Dear Data: Challenging Data One Post at a Time

CP’s Note: This story about my collaboration with the course, Race, Racism, and Power originally appears in my department’s ‘Teaching with LITS’ nook on the College’s website. I've edited it slightly to fit the style of this site.

Caro Pinto worked with the course Race, Racism, and Power taught by Assistant Professor Vanessa Rosa of the Department of Spanish, Latina/o and Latin American Studies during the fall 2017 semester. The class includes an assignment known as 'Dear Data.' For this assignment, students generate data visualizations of their readings several times throughout the semester. They use numbers, drawings, dotted lines, and other forms of visual communication to frame their posts. This assignment is modeled after the project and subsequent book Dear Data by Gioriga Lupi and Stefanie Posavec. The assignment grew out of informal hallway conversations between Pinto and Rosa in 2016 and continues to evolve each semester Rosa offers the course.

The assignment interrupts naturalized and calcified conceptions of what 'data' is or is not. It creates space for new forms of engagement with course readings and for student interactions. Why is a two page response paper the main way students engage with readings? Must academic communication simply be limited to writing? This assignment liberates students to imagine new forms of engagement with knowledge production.

Excited about the new possibilities this assignment afforded them, students wanted to share their posts more broadly. They organized an exhibition of their Dear Data posts in atrium of Williston Library and created a zine of their posts for viewers to take with them to reflect on their work. The exhibit created a space for the campus to engage with their visualizations and consider how much ‘data’ encompasses. Selections from the Dear Data Exhibit in the Williston Library Atirum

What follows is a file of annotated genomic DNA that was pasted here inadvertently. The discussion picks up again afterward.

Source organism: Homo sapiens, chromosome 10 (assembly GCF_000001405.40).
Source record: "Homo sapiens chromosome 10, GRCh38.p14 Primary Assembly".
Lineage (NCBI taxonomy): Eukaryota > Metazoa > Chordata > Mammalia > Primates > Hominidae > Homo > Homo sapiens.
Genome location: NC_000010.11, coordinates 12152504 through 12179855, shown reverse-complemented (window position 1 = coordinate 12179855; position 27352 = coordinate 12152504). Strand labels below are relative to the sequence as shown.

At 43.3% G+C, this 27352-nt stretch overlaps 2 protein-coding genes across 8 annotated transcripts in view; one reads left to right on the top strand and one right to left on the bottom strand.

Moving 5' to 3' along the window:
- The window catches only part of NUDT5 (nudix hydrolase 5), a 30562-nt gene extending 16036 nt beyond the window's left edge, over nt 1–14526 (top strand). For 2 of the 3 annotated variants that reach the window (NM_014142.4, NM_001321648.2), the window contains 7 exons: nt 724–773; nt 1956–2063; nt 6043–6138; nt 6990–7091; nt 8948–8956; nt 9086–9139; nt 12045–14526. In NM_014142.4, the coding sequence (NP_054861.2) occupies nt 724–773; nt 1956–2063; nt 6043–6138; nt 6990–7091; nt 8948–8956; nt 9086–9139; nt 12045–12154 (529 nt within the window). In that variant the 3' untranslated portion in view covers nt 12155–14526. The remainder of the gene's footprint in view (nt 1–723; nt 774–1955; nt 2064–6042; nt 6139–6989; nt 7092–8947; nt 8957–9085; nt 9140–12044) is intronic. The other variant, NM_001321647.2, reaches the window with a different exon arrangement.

New Haven Memories Brought to You by Testing WordPress Plugins

I'm testing WordPress plugins that manage media files and through the course of my testing, I came across a cache of photographs from two websites ago (thanks, Tumblr import!) that narrate part of my life in New Haven. They are primarily outtakes from two years working at Yale. Looking through the photos is a nice diversion as the semester comes to a close.


I'm embedded in course called Race, Racism, and Power with Vanessa Rosa that includes an assignment known as 'Dear Data.' In 'Dear Data,' students generate data visualizations of their readings several times throughout the semester. They use numbers, drawings, dotted lines, and other forms of visual communication to frame their posts. This assignment is modeled after the project and book by Gioriga Lupi and Stefanie Posavec.

The assignment interrupts what I think of often naturalized and calcified conceptions of what 'data' is or is not. It creates space for new forms of engagement with course readings and for student interactions. It's one of the best things about my work and I am already looking forward to incorporating more examples and framing for the future!

This semester, the students wanted to stage and exhibit and I'm excited to share that some their posts are on view in the atrium of the library until 19 December 2017. I'm excited to celebrate the opening of the exhibit and to share the zine they created tonight at 7 pm.